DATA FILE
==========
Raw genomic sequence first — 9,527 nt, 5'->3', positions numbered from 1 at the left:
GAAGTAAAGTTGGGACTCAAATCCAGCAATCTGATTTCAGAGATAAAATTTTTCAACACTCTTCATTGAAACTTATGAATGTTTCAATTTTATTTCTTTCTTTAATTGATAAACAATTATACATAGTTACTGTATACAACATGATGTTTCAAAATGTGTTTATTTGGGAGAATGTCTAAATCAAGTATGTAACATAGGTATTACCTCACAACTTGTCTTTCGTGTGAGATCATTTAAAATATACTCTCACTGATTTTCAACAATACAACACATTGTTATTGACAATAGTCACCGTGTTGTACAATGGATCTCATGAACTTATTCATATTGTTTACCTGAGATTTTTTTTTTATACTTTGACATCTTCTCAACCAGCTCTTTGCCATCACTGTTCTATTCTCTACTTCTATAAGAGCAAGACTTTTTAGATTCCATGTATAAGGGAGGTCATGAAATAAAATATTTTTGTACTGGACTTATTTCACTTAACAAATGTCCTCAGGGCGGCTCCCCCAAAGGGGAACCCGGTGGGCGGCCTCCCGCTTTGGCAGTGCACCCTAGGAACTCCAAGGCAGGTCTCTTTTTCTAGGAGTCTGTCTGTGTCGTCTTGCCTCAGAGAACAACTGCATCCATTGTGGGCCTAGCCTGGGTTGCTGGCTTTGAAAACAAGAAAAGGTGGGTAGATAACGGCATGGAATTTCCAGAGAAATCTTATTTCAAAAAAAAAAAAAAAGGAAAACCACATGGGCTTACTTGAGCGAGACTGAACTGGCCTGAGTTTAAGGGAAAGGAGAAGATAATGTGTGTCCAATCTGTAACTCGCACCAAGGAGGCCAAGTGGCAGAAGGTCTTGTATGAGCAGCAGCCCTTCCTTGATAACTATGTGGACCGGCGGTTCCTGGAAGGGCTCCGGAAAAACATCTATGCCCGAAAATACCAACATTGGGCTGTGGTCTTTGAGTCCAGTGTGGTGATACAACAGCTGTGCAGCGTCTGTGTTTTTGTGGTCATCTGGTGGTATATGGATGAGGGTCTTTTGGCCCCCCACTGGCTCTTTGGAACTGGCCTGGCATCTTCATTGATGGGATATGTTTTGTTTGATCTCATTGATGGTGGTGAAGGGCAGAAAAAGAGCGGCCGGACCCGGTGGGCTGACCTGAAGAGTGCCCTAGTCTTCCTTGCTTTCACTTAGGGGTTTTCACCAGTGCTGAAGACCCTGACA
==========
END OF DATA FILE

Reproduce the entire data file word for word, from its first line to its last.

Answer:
Raw genomic sequence first — 9,527 nt, 5'->3', positions numbered from 1 at the left:
GAAGTAAAGTTGGGACTCAAATCCAGCAATCTGATTTCAGAGATAAAATTTTTCAACACTCTTCATTGAAACTTATGAATGTTTCAATTTTATTTCTTTCTTTAATTGATAAACAATTATACATAGTTACTGTATACAACATGATGTTTCAAAATGTGTTTATTTGGGAGAATGTCTAAATCAAGTATGTAACATAGGTATTACCTCACAACTTGTCTTTCGTGTGAGATCATTTAAAATATACTCTCACTGATTTTCAACAATACAACACATTGTTATTGACAATAGTCACCGTGTTGTACAATGGATCTCATGAACTTATTCATATTGTTTACCTGAGATTTTTTTTTTATACTTTGACATCTTCTCAACCAGCTCTTTGCCATCACTGTTCTATTCTCTACTTCTATAAGAGCAAGACTTTTTAGATTCCATGTATAAGGGAGGTCATGAAATAAAATATTTTTGTACTGGACTTATTTCACTTAACAAATGTCCTCAGGGCGGCTCCCCCAAAGGGGAACCCGGTGGGCGGCCTCCCGCTTTGGCAGTGCACCCTAGGAACTCCAAGGCAGGTCTCTTTTTCTAGGAGTCTGTCTGTGTCGTCTTGCCTCAGAGAACAACTGCATCCATTGTGGGCCTAGCCTGGGTTGCTGGCTTTGAAAACAAGAAAAGGTGGGTAGATAACGGCATGGAATTTCCAGAGAAATCTTATTTCAAAAAAAAAAAAAAAGGAAAACCACATGGGCTTACTTGAGCGAGACTGAACTGGCCTGAGTTTAAGGGAAAGGAGAAGATAATGTGTGTCCAATCTGTAACTCGCACCAAGGAGGCCAAGTGGCAGAAGGTCTTGTATGAGCAGCAGCCCTTCCTTGATAACTATGTGGACCGGCGGTTCCTGGAAGGGCTCCGGAAAAACATCTATGCCCGAAAATACCAACATTGGGCTGTGGTCTTTGAGTCCAGTGTGGTGATACAACAGCTGTGCAGCGTCTGTGTTTTTGTGGTCATCTGGTGGTATATGGATGAGGGTCTTTTGGCCCCCCACTGGCTCTTTGGAACTGGCCTGGCATCTTCATTGATGGGATATGTTTTGTTTGATCTCATTGATGGTGGTGAAGGGCAGAAAAAGAGCGGCCGGACCCGGTGGGCTGACCTGAAGAGTGCCCTAGTCTTCCTTGCTTTCACTTAGGGGTTTTCACCAGTGCTGAAGACCCTGACA